JODY: That thing about not being alone is so crucial. Whatever struggle we’re going through in life, it helps so much to know we’re not alone. And I just like to say thank you for your work which is also incredibly kind, compassionate and supportive so right back atcha. So I’m actually, I think I’ve covered quite a few of the different bases of ways that you can end up childless in a strange way, when I was a child, I thought I probably didn’t want children. I came from a very fractured and unhappy home. My own mother had me very young by accident and wasn’t really ready for motherhood. And so I got all of that transmitted to me as a kid, and I kind of grew up thinking that you know that I didn’t really want to have a family because family didn’t look like such a great experience because of course I was basing that on a very immature perspective, thinking that all families were going to be like my family because that being what you do when you’re a kid. And so I kind of went into young adulthood thinking I wasn’t going to have children, and I got accidentally pregnant when I was 20 in a very loving relationship. But I was terrified. I was absolutely terrified because the message I got from my mother, from teachers at school, from the culture was that having children ruins your life. Now that’s what I heard. Really what that was all about, is all about teen pregnancies, which were a huge thing. We’ve seen a massive reduction in teen pregnancies, which is brilliant, but they were so focused in school on telling us not to get pregnant they kind of put the fear of God into us. My growing up years, I was born in ’64, were the 70s, so sort of second wave feminism was really having a big impact on women’s lives, and many of our mother’s generation were seeing different opportunities opening up for us as their daughters that hadn’t been available to them. And those were the ones we were being encouraged to go for.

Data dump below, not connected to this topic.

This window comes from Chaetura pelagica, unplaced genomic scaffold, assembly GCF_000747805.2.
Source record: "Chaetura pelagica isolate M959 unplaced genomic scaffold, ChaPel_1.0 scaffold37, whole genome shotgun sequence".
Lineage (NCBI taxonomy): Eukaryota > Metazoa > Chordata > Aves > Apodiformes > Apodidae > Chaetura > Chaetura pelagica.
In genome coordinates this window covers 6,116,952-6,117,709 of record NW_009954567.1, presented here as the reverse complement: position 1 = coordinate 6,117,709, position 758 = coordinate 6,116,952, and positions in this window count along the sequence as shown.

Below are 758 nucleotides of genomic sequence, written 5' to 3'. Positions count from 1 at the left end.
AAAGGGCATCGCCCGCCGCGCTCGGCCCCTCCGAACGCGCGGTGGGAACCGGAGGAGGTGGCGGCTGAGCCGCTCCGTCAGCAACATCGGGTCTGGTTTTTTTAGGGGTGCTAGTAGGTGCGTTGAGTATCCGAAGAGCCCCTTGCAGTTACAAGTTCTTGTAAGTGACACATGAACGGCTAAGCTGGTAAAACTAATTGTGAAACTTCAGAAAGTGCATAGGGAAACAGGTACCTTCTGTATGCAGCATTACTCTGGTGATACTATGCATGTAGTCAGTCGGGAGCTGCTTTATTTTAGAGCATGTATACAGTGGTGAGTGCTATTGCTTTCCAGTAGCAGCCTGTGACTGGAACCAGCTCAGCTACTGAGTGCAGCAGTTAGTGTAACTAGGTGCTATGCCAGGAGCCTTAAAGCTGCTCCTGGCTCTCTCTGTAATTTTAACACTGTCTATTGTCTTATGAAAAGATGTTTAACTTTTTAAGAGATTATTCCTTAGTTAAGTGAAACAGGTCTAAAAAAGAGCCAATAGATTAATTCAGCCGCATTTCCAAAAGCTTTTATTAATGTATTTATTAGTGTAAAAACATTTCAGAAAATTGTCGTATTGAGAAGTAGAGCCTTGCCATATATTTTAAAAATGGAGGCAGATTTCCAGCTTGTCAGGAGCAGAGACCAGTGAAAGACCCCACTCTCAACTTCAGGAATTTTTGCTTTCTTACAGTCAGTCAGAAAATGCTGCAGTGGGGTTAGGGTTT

JODY: So we have these two narratives going on. And there I am 20, vulnerable, still very traumatised in an unconscious way by my childhood. And so I chose to have an abortion which was very difficult decision. I don’t regret it, because I would have been, I wasn’t ready to be a mother, I wouldn’t have been a good mom at that point, but I didn’t know that I would not be able to conceive again. So that relationship ended about a year later, and shortly after that I met the man who later became my husband. When we were getting serious, I said to him, I don’t think that I want to have children and he was like, okay, and then a few years later to be married for a few years, I was 29. He was part of the big and loving family, he was one of six, and I began to realise that maybe my idea of family life was a bit skewed, and that maybe it might be possible to have a different kind of childhood to one I’d had. So I said to him, I think I want to have a family and he’s like okay,